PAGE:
The best way to stop me was to throw me in jail, says Saibaba

His campaign was seen as anti-investment.

July 06, 2015 01:46 am | Updated November 17, 2021 03:07 am IST - New Delhi

After a 14-month imprisonment at the Central Jail in Nagpur, G.N. Saibaba, a wheelchair-bound Professor of English at Delhi University accused of having Maoist links, is settling back in his house on the varsity campus.

Last Friday, the Mumbai High Court >granted him bail for three months, so that he could consult doctors for several ailments. The court’s ruling followed a suo motu litigation based on an e-mail to the Chief Justice by activist Purnima Upadhyay citing a news report in The Hindu that described how Professor Saibaba’s >health was deteriorating in the prison.

Professor Saibaba sat in a small room of his house decorated with bookracks and old calendars. Months of separation from his family has left him slightly disoriented. He feels something is missing at home.

“I guess the liveliness in the family is gone,” he told The Hindu . “It’s been a traumatic experience for all of us. I don’t know how long it will take us to be happy again.”

Though he is facing charges of being affiliated with the outlawed Maoist leaders, he comes across as a man who has a firm faith in democracy.

In the early 1990s, he started off as a pro-reservation activist, standing against the forces that attempted to scrap the reservation policy for disadvantaged lower-caste Indians. By mid-1990s, he was campaigning against the Andhra Pradesh Police for what he called “encounter killings” of innocents and Naxalites. Most of his peers, he said, were assassinated by unknown assailants, who, he believes, were state-sponsored hit men. “I lost 10 activist friends in a span of 10 years,” he said. “Their fault was that they criticised the killings of Naxalites and claimed their bodies so that they could give them a funeral. That didn’t go down well with the government.”

After he moved to Delhi, he coordinated a campaign against the military offensive in tribal areas, which hurt investment badly. He said the authorities decided that “the best way to stop me was to throw me in jail.”

‘Green Hunt aimed to dislodge tribal people’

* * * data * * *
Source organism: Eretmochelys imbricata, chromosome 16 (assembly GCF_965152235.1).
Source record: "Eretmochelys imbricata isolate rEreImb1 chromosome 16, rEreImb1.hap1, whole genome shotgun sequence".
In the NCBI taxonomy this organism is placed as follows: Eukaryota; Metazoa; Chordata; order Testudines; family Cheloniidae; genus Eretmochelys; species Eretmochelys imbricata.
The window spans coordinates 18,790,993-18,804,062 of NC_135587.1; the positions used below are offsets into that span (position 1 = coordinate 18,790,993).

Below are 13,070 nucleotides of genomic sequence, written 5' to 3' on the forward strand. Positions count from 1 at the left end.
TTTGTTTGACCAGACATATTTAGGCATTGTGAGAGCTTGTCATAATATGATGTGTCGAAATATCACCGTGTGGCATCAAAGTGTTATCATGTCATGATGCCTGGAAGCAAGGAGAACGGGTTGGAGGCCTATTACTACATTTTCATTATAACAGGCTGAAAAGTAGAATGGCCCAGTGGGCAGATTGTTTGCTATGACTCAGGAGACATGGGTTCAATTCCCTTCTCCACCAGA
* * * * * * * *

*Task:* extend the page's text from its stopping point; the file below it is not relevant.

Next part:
In the early 2000s, Dr. Saibaba moved to Delhi to teach English literature at Ramlal Anand College, Delhi University. It was not the fear for life that forced him to leave Andhra Pradesh and migrate to Delhi.

He grew disillusioned with the coursework, which he taught as an adjunct lecturer in a local college for over a decade.

In September 2009, the Congress government launched Operation Green Hunt, a military offensive aimed at flushing out Maoist rebels from across the tribal belt of India. By then, Professor Saibaba’s activism had taken him across the central Indian tribal belt.

“I have been to almost every Adivasi district. It wasn’t that difficult for a physically challenged person like me. The Adivasis took me on their shoulders and walked me up to the hilly forests,” he said.

“I gathered enough evidence that suggested the ruling class wanted access to their resources no matter what. So the Operation Green Hunt was launched to kill, maim and dislodge these people.”

Mobilised support

Between 2009 and 2012, when the operation was at its peak, he mobilised public intellectuals under a group named Forum Against War on People.

He coordinated a nationwide campaign against the military offensive, slamming and shaming it to its core.

His campaign, he said, started to bite the government with several international investors withdrawing investments from the tribal belt. On the afternoon of May 9, 2014, he was heading back home from the university, hoping to join his wife and mother for lunch.

A group of policemen in plainclothes stopped his car, dragged the driver out and drove him out of the university campus.The next morning after his arrest from Delhi, Professor Saibaba was flown to Nagpur, where the District Magistrate heard his case and sent him to prison.


“The evidence was that the police had found some press statements [of Maoist leaders] from my pen drive,” he said. “Another piece of evidence was that I had written a letter to some top Maoist leader. To this day, the police never showed me that letter.”

At the country’s most notorious Anda jail, which means egg-shaped prison, Dr. Saibaba was not allowed to use the toilet for the next 72 hours. The harassment took a heavy toll on his health.

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